Tips on achieving this completely matte finish?

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Forum topic by saltcod posted 05-14-2015 07:13 PM 623 views 0 times favorited 3 replies Add to Favorites Watch
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69 posts in 574 days

05-14-2015 07:13 PM

Topic tags/keywords: matte finish

Hey guys!

I discovered West Elm a few nights ago and I got to say — I’m hooked! I want to try and reproduce almost everything on the site!

In my week or so of experimenting with different finishes, I’ve learned a ton! Conditioners, gels, stains, oils, etc. None of what I’ve played with so far have gotten me to this West Elm-like finish that I love so much:

Any advance tips on how they’re getting that pure matte finish? A lot will depend on the wood of course, but any suggestions about what direction I should head in if this is the kind of finish I really like?

I’m thinking this might be a combination between an oil (Danish?) and a paste wax? Or can polyurethane actually be finished to have that buttery matte look? I bought a “satin” poly the other day, and it definitely doesn’t finish to this kind of matte.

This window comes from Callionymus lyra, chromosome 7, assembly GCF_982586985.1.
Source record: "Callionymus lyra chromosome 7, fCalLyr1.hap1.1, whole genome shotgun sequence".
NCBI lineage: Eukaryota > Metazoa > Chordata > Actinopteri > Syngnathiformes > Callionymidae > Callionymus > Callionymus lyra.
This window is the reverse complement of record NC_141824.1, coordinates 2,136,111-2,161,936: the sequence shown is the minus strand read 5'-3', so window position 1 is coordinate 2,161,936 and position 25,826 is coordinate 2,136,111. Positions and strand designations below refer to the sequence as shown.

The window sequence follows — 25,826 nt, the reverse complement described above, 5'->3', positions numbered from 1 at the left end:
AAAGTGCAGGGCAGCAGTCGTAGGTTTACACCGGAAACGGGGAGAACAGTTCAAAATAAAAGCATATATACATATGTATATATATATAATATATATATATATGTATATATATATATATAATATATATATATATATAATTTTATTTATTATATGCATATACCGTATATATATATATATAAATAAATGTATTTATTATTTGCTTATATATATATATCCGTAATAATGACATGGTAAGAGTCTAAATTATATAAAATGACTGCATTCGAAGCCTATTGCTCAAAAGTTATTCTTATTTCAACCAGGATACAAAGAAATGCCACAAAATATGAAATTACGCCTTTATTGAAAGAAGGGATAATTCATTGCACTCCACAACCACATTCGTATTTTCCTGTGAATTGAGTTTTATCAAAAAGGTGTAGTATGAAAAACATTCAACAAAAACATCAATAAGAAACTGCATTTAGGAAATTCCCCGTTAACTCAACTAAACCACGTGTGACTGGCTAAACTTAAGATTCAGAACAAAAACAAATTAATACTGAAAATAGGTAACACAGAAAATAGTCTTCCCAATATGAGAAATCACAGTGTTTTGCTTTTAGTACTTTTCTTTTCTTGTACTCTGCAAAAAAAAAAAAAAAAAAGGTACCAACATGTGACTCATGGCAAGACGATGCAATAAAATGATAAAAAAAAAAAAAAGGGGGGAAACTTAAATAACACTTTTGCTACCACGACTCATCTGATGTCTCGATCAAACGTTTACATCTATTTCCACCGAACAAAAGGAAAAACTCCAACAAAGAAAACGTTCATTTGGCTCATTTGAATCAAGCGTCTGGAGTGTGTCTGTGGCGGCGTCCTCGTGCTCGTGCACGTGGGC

Advice welcome! Thanks!

3 replies so far

View BroncoBrian's profile


435 posts in 1380 days

#1 posted 05-14-2015 07:26 PM

I’ll second this question.

The link did not work for me, but I looked it up. I also like the matte or satin finish.

-- Bigfoot tries to take pictures of me

View Yonak's profile


979 posts in 942 days

#2 posted 05-14-2015 07:44 PM

Terry, I tried Zar Antique Flat Polyurethane and it didn’t produce a flat finish so, I’m here to say, don’t expect good results from that. An internet search shows that Rustoleum and General Finishes sell matte / flat finish polyurethanes but I haven’t tried them.

My best results have come from rubbing out regular polyurethane with steel wool. The coarser the steel wool, the flatter the finish but, of course, the scratchier.

View kaerlighedsbamsen's profile


1170 posts in 1135 days

#3 posted 05-14-2015 07:53 PM

Could be a host of different finishes – a lot of them made for industy.
To keep it mid-centyry-style most obvious solution to do in the shop is just boiled liseed oil or danish oild aplied in a lot of layers. The last layers applied with fine steel wool or abrasive paper. Then rubbed with wax. Gives a lovely finish!

Let us know what you decide!

-- "Do or Do not. There is no try." - Yoda

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